2012: Frontiers in Integrative Neuroscience
Itamar Lerner, Shlomo Bentin, Oren Shriki
One of the most pervasive findings in studies of schizophrenics with thought disorders is their peculiar pattern of semantic priming, which presumably reflects abnormal associative processes in the semantic system of these patients. Semantic priming is manifested by faster and more accurate recognition of a word-target when preceded by a semantically related prime, relative to an unrelated prime condition. Compared to control, semantic priming in schizophrenics is characterized by reduced priming effects at long prime-target Stimulus Onset Asynchrony (SOA) and, sometimes, augmented priming at short SOA...
2012: PloS One
Gustavo Deco, Edmund T Rolls, Larissa Albantakis, Ranulfo Romo
Phenomenological models of decision-making, including the drift-diffusion and race models, are compared with mechanistic, biologically plausible models, such as integrate-and-fire attractor neuronal network models. The attractor network models show how decision confidence is an emergent property; and make testable predictions about the neural processes (including neuronal activity and fMRI signals) involved in decision-making which indicate that the medial prefrontal cortex is involved in reward value-based decision-making...
April 2013: Progress in Neurobiology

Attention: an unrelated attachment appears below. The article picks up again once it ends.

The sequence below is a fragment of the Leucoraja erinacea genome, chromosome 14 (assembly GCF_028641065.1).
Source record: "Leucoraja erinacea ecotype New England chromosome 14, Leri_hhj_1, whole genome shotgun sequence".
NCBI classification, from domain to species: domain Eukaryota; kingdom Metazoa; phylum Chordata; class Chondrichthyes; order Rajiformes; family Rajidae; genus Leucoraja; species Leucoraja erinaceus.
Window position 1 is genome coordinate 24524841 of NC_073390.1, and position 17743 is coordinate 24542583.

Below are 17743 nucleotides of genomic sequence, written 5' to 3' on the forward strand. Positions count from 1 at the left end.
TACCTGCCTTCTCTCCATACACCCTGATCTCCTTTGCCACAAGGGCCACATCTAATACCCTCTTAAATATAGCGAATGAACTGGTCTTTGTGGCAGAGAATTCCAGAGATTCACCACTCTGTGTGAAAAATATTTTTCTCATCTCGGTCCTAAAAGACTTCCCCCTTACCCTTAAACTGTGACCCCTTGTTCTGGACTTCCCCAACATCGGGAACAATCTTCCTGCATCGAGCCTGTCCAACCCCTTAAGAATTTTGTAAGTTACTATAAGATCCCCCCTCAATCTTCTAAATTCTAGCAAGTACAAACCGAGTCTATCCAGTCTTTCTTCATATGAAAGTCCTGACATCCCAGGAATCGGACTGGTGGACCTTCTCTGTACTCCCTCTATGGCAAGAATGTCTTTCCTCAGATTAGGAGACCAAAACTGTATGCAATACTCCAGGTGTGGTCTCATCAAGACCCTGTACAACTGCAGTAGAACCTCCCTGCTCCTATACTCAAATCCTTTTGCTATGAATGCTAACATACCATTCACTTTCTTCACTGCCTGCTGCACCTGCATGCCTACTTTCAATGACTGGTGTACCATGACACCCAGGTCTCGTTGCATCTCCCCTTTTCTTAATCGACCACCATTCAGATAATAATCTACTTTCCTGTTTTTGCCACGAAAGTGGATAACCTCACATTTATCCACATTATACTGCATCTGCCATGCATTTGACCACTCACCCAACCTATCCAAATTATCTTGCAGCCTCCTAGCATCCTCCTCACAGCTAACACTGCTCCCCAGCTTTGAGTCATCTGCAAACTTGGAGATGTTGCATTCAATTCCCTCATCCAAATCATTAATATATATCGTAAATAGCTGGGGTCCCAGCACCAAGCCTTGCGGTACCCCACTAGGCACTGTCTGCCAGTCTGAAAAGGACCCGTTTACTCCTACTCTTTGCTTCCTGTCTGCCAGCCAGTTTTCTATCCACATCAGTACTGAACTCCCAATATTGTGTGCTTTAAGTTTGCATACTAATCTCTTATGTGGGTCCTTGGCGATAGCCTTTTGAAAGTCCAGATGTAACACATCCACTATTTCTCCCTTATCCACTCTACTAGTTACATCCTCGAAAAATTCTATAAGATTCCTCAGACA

Edmund T Rolls
A computational neuroscience approach to the symptoms of obsessive-compulsive disorder based on a stochastic neurodynamical framework is described. An increased depth in the basins of attraction of attractor neuronal network states in the brain makes each state too stable, so that it tends to remain locked in that state, and cannot easily be moved on to another state. It is suggested that the different symptoms that may be present in obsessive--compulsive disorder could be related to changes of this type in different brain regions...
February 2012: Pharmacology, Biochemistry, and Behavior
Edmund T Rolls, Gustavo Deco
Computational neuroscience integrate-and-fire attractor network models can be used to understand the factors that alter the stability of cortical networks in the face of noise caused for example by neuronal spiking times. A reduction of the firing rates of cortical neurons caused for example by reduced NMDA receptor function (present in schizophrenia) can lead to instability of the high firing rate attractor states that normally implement short-term memory and attention, contributing to the cognitive and negative symptoms of schizophrenia...
August 2011: Neuroscience and Biobehavioral Reviews
Peter J Siekmeier